‘The Wolf of Snow Hollow’ more bark than bite

Courtesy photo

There are basically two types of werewolf movies.

The first are the ones that focus on the plight of the poor soul who is afflicted by a supernatural curse and “becomes a wolf when the wolfsbane blooms and the autumn moon shines bright,” as the poem from Universal Studios’ 1941 feature “The Wolf-Man” relates.

The second type features on those who are hunting the werewolf who is ravaging their town or countryside. This latest celluloid foray into lycanthropy “The Wolf of Snow Hollow” is the latter. It’s written, directed, and stars Jim Cummings, whose debut film “Thunder Road” won him much deserved attention on the film festival circuit in 2018.

Like “Thunder Road,” Cummings stars as a struggling, ineffectual agent of the law, this time named John Marshall; however, he is in over his head investigating a grisly series of murders that suggests the culprit is a deranged cannibalistic serial killer or a werewolf.

Marshall’s struggles at work are compounded by an awful relationship with his ex-wife, his daughter’s impending departure for college, and his attempt to take care of his ailing father (Robert Forster in his final role) who just happens to be the town sheriff.

The film dances delicately on the thread of drama and dark comedy, with a tone somewhat reminiscent of a less-well crafted and not nearly as funny Cohen Brothers movie. The humor is dark, but it’s there.

As we see the pressure of the situation nearly break Marshall, a recovering alcoholic, the brutal murders continue in the small Utah community causing the townspeople and the police to turn on each other.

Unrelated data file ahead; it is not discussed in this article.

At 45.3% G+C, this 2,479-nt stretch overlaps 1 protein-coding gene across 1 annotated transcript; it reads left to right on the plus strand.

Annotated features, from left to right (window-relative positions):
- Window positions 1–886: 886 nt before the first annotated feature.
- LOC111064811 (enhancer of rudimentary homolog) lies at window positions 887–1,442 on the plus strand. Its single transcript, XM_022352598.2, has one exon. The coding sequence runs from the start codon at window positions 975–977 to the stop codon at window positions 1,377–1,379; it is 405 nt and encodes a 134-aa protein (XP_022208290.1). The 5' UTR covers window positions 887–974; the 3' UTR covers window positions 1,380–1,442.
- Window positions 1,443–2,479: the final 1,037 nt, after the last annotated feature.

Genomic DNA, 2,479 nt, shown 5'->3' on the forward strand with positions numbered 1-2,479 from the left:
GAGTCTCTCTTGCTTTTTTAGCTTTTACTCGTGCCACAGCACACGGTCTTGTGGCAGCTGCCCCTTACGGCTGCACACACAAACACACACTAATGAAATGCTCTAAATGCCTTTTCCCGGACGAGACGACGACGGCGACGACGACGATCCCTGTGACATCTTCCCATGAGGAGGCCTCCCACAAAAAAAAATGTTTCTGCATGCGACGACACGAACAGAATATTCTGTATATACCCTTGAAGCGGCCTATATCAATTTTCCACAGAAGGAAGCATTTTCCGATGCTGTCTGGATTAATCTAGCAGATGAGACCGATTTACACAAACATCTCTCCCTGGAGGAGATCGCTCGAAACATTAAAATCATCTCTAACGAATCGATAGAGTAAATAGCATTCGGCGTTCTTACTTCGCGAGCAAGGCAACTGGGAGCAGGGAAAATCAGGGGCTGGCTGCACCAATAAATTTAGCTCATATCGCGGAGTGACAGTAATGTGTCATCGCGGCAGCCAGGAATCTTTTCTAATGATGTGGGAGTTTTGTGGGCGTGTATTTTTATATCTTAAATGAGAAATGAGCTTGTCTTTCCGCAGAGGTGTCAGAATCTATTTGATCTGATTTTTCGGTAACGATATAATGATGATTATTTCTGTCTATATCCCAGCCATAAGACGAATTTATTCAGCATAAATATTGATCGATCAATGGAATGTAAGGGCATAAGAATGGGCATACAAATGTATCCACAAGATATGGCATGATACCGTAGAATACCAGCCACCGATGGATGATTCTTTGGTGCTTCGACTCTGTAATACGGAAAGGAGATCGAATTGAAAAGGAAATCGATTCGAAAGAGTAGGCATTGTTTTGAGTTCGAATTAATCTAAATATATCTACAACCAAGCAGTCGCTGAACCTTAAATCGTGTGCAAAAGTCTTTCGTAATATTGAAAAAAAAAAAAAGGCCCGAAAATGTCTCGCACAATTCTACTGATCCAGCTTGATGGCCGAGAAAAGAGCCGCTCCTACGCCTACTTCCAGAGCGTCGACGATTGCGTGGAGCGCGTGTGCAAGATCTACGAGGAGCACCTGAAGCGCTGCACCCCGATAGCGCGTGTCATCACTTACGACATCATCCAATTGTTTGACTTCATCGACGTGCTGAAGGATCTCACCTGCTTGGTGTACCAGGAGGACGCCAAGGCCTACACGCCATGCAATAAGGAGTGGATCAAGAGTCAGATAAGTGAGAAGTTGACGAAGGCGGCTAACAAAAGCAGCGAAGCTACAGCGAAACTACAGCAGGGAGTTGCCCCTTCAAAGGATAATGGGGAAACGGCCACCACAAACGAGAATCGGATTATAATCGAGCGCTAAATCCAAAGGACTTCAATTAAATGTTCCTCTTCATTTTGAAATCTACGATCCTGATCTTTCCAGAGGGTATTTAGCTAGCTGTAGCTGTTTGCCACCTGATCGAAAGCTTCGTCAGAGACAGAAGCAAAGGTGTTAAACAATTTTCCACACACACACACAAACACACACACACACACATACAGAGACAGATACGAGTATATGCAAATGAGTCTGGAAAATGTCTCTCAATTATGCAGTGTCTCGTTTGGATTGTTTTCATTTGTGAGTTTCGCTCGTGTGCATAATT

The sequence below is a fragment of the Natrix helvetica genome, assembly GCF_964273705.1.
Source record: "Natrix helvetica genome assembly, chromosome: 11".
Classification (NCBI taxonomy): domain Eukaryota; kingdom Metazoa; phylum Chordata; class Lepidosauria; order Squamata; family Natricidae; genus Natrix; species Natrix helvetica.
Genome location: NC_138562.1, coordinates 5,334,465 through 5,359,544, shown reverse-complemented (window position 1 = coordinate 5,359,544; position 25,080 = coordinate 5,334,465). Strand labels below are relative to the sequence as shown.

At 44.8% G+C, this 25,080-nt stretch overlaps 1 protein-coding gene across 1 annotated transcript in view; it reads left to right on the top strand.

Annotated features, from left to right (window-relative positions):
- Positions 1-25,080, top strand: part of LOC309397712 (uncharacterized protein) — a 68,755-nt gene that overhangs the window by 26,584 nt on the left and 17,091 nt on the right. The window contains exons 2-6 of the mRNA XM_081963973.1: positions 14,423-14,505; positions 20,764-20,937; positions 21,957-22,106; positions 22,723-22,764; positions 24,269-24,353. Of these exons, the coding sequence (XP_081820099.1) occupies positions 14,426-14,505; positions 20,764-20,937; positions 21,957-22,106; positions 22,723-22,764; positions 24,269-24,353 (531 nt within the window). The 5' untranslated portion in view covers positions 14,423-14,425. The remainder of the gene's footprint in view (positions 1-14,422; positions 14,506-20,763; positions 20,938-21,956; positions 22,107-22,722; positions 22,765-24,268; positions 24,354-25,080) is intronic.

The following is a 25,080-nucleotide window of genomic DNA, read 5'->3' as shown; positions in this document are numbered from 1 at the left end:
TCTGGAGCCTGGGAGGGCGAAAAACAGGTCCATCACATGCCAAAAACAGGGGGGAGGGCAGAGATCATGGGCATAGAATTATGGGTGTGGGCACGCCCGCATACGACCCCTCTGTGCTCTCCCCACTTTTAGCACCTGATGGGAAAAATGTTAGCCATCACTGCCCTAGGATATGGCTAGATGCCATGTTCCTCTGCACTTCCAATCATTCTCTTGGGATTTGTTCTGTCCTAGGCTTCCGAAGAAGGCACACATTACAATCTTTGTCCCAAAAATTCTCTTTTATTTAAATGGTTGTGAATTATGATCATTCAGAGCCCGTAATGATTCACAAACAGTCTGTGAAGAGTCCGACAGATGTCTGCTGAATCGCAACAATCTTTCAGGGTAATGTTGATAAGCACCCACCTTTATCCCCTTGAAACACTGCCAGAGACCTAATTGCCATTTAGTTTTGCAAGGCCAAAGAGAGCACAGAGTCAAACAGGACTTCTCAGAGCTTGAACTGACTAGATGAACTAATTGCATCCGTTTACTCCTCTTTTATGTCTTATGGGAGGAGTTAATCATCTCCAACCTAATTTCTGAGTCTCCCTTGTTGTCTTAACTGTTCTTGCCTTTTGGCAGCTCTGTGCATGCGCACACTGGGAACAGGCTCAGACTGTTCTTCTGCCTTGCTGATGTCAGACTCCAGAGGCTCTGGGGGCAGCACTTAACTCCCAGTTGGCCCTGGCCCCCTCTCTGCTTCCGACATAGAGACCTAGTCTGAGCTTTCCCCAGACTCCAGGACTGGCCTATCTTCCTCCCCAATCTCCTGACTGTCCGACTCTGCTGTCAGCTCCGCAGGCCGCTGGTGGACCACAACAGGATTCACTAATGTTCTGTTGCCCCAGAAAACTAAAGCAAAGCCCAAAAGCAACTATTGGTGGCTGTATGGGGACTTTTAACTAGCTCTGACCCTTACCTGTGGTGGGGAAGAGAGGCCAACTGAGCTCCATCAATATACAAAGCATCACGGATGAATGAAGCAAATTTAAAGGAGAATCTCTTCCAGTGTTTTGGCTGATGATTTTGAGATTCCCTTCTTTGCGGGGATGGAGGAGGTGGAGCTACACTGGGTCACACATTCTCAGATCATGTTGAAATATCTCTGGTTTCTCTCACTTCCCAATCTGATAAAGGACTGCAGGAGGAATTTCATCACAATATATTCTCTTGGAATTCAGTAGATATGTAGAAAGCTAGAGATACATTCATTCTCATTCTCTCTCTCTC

While returning bits of confiscated items to townsfolk cleared of the murders, Marshall finally gets an inkling of just what is going is on, leading to the movie’s dynamic climax, which almost justifies the price of admission.

The film is compellingly shot, using the stark, icy Utah winter as a foreboding backdrop for the movie that might remind some of aspects of “Jaws” and “Zodiac,” although this movie is not in either of those classic’s league.

Cummings is an interesting figure as an actor, director, and screenwriter, but with “Wolf” he may have bitten off a bit more than he could chew. He attempted to say a lot in the movie about stress, pain, and even torture, but none of those ideas were completely developed, or at least not to my satisfaction.

Cummings strived to present more than just your average werewolf movie with “The Wolf of Snow Hollow,” and should be credited for the aspects where he succeeded, but on the whole, the film seemed much more like a first draft than a polished piece of filmmaking.

The movie’s strong points might make it worth watching for horror movie fans, but I’d suggest waiting until it shows up on a cable channel or a streaming network which you are already subscribed.

(R) 1 hr. 23 min.
Grade: C

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Classic Corner


Playing at: Malco Razorback (Oct. 16)

This 1960 Alfred Hitchcock classic is arguably the first modern horror movie, and 60 years on, it remains frighteningly suspenseful and effective despite its age. Prior to “Psycho,” horror films had devolved into B-movie territory with very few rising above the muck and schlock to be truly frightening.

Hitchcock changed all of that with this expertly crafted film, which shifts gears from noir to horror with the shocking murder of Janet Leigh in the shower of Bates Motel room. Anthony Perkins gives one of the most revered performances in fright film history as creepy Norman Bates, who has mommy issues that you have to see to believe. The film is based on Robert Bloch’s novel, which was loosely inspired by the story of convicted Wisconsin murderer and body thief Ed Gein.

No doubt horror films have become more graphic and gruesome since “Psycho” debuted in 1960, but you’d be hard pressed to find a better crafted horror movie than this Hitchcock classic.